Mo'edim and Holidays

Mo’edim: Sukkot and Shemini Atzeret (Feast of Booths and the 8th Day of Assembly) #Sukkot #SheminiAtzeret


Shalom, everyone! The biblical holidays of Chag Sukkot (Feast of Booths) and Shemini Atzeret (Eighth Day of Assembly), both collectively known as Sukkot in modern times, are observed each beginning on the 15th day of the Seventh Month (15 of Ethanim/Tishrei) and ending on the 22nd day of the Seventh Month (22 of Ethanim/Tishrei). This eight-day holiday is another of YAH‘s mo’edim (appointed times), and the third of the three pilgrimage festivals B’nei Yisrael were commanded to come to Jerusalem to celebrate once they were in the Land of Israel. The holiday commemorates the sojourning of the B’nei Yisrael in the wilderness for 40 years after the Exodus from Mizraim (Egypt); during their sojourning, B’nei Yisrael dwelt in tents and other temporary dwellings, depending solely on YAH for our sustenance. Sukkot also commemorates the end of the harvest time and the agricultural year.

To commemorate SukkotYAH commands B’nei Yisrael to dwell in booths (temporary dwellings) and rejoice before Him waving the Four Species for the first seven days of the holiday. The Four Species that YAH commanded us to wave before Him during these seven days are the “product of hadar trees,” “branches of palm trees,” “boughs of leafy trees,” and “willows of the brook” (Leviticus 23:40). The “product of hadar trees” is understood to be a citrus fruit called “etrog.” The “branches of palm trees,” “boughs of leafy trees,” and “willows of the brook,” are bound together and collectively known as the “lulav.” The etrog and lulav are waved before YAH towards the four cardinal points of the Earth, north, south, east and west.

The first day of Sukkot (15 of Ethanim) is a sacred occasion and a yom tov (day of rest): Work is forbidden. On the eighth day of the holiday (22 of Ethanim), which is Shemini Atzeret, we are commanded to have a solemn convocation. The eighth day (22 of Ethanim) is also a yom tov (days of rest): Work is forbidden. Sukkot and Shemini Atzeret are eternal ordinances from YAH to be celebrated throughout our generations forever.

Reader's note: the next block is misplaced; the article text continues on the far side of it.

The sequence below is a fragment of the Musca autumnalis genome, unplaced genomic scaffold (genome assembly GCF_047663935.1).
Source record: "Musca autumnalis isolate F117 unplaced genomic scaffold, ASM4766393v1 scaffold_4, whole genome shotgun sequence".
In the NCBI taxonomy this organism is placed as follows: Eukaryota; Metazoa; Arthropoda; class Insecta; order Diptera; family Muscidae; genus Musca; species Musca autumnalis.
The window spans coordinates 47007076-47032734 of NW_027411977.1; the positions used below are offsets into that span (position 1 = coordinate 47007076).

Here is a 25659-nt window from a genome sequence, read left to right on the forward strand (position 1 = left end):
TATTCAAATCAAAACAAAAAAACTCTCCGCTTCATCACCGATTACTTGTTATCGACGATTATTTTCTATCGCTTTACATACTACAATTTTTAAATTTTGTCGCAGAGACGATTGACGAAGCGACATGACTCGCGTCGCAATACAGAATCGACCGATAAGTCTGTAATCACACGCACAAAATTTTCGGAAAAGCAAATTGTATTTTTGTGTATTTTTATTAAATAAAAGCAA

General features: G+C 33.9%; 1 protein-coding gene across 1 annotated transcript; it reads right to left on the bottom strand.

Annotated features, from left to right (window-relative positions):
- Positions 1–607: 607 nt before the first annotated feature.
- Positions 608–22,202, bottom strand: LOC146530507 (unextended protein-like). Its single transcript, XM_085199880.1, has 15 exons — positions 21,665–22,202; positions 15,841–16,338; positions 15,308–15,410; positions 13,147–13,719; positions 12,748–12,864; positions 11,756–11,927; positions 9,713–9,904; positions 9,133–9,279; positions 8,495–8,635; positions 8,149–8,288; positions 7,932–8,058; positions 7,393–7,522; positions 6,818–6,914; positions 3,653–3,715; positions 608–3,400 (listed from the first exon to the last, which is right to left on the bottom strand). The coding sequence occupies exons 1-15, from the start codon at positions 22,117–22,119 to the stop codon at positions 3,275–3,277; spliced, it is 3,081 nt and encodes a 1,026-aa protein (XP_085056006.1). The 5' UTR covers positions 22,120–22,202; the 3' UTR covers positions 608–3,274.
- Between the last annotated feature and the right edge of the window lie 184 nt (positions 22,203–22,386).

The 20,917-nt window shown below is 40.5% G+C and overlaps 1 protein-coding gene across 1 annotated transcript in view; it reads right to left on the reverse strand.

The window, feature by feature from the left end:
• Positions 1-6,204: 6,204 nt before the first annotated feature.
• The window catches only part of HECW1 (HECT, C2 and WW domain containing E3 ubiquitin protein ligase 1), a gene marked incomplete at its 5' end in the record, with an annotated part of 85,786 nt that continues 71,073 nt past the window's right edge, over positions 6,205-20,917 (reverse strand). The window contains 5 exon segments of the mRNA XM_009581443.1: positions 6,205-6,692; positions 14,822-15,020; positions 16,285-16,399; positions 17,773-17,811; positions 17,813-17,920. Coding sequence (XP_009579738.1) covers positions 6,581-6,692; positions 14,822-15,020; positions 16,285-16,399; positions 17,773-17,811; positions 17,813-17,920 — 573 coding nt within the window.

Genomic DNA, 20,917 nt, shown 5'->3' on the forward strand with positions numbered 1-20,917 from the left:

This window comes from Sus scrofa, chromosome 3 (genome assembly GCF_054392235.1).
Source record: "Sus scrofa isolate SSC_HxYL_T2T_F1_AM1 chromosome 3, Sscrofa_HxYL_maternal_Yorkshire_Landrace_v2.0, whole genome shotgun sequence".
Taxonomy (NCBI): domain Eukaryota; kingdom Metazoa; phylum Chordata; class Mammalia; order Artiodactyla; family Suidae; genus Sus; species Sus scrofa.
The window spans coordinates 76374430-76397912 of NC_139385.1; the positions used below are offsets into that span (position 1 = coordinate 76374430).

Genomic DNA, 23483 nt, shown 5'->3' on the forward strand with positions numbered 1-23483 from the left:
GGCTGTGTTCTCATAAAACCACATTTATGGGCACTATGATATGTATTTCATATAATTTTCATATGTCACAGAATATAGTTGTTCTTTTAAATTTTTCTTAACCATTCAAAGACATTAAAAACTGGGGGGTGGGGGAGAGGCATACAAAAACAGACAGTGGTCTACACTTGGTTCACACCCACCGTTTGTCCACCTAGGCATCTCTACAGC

Holiday Observances

In ancient times, B’nei Yisrael would make a pilgrimage to Jerusalem for Sukkot, build temporary structures (booths) and dwell there while they celebrated the eight-day holiday. For the first seven days, our people would wave the Four Species YAH commanded. When the Tent of Meeting and later Holy Temple stood, B’nei Yisrael were commanded to bring special communal offerings along with their libations on each day of the holiday. The following were the number of burnt offerings made on each day of Sukkot and Shemini Atzeret (Numbers 29:12-39):

Day Bulls Rams Lambs Goats Fine Flour w/oil
 Sukkot Day 1  13  2  14  1 3/10 ephah for each bull
2/10 ephah for each ram
1/10 ephah for each lamb
 Sukkot Day 2  12  2  14  1 3/10 ephah for each bull
2/10 ephah for each ram
1/10 ephah for each lamb
 Sukkot Day 3  11  2  14  1 3/10 ephah for each bull
2/10 ephah for each ram
1/10 ephah for each lamb
 Sukkot Day 4  10  2  14  1 3/10 ephah for each bull
2/10 ephah for each ram
1/10 ephah for each lamb
 Sukkot Day 5  9  2  14  1 3/10 ephah for each bull
2/10 ephah for each ram
1/10 ephah for each lamb
 Sukkot Day 6  8  2  14  1 3/10 ephah for each bull
2/10 ephah for each ram
1/10 ephah for each lamb
 Sukkot Day 7  7  2  14  1 3/10 ephah for each bull
2/10 ephah for each ram
1/10 ephah for each lamb
 Shemini Atzeret  1  1  7  1 3/10 ephah for each bull
2/10 ephah for each ram
1/10 ephah for each lamb

In modern times, B’nei Yisrael observe Sukkot by either going camping away from our homes to dwell in tents; or by building a sukkah (temporary dwelling) adjacent to our permanent homes. The sukkah is built after Yom HaKippurim and before the first day of the holiday; the temporary dwelling is taken down after Shemini Atzeret.

As YAH commanded, the first and eighth days are yom tov, work is forbidden. On these days we have holy convocations during which we praise, worship and giving thanks to our Creator with psalms, songs, and prayers relevant to the holiday.  For the duration of the holiday, families eat their meals and spend quality time discussing Torah, making music, playing games etc. We also invite guests to join us in our celebrations in the sukkah. Some families even conduct business from the sukkah, except on the first and eighth days of the holiday.

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